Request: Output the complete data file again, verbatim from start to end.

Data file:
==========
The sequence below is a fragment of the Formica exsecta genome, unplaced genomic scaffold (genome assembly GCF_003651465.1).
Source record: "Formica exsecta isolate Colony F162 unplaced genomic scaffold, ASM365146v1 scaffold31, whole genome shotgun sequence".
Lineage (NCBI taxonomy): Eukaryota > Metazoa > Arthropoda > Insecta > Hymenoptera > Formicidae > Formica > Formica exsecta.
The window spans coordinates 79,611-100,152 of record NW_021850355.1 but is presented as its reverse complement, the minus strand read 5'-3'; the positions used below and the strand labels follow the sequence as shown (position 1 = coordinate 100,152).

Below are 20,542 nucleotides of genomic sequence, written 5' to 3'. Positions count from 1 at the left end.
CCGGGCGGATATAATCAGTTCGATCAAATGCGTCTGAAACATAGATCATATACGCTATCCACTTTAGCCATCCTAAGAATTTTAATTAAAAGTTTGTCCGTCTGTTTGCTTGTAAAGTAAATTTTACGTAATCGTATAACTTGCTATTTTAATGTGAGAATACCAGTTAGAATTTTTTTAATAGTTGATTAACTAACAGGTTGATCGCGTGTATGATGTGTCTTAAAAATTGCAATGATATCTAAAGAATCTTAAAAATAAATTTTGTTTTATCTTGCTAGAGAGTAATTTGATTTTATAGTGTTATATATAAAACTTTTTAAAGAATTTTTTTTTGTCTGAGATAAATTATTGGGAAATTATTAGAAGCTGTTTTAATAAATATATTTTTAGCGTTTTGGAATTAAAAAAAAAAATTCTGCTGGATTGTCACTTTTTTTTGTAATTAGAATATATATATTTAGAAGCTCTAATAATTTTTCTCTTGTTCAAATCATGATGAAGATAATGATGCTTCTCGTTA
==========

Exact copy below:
The sequence below is a fragment of the Formica exsecta genome, unplaced genomic scaffold (genome assembly GCF_003651465.1).
Source record: "Formica exsecta isolate Colony F162 unplaced genomic scaffold, ASM365146v1 scaffold31, whole genome shotgun sequence".
Lineage (NCBI taxonomy): Eukaryota > Metazoa > Arthropoda > Insecta > Hymenoptera > Formicidae > Formica > Formica exsecta.
The window spans coordinates 79,611-100,152 of record NW_021850355.1 but is presented as its reverse complement, the minus strand read 5'-3'; the positions used below and the strand labels follow the sequence as shown (position 1 = coordinate 100,152).

Below are 20,542 nucleotides of genomic sequence, written 5' to 3'. Positions count from 1 at the left end.
CCGGGCGGATATAATCAGTTCGATCAAATGCGTCTGAAACATAGATCATATACGCTATCCACTTTAGCCATCCTAAGAATTTTAATTAAAAGTTTGTCCGTCTGTTTGCTTGTAAAGTAAATTTTACGTAATCGTATAACTTGCTATTTTAATGTGAGAATACCAGTTAGAATTTTTTTAATAGTTGATTAACTAACAGGTTGATCGCGTGTATGATGTGTCTTAAAAATTGCAATGATATCTAAAGAATCTTAAAAATAAATTTTGTTTTATCTTGCTAGAGAGTAATTTGATTTTATAGTGTTATATATAAAACTTTTTAAAGAATTTTTTTTTGTCTGAGATAAATTATTGGGAAATTATTAGAAGCTGTTTTAATAAATATATTTTTAGCGTTTTGGAATTAAAAAAAAAAATTCTGCTGGATTGTCACTTTTTTTTGTAATTAGAATATATATATTTAGAAGCTCTAATAATTTTTCTCTTGTTCAAATCATGATGAAGATAATGATGCTTCTCGTTA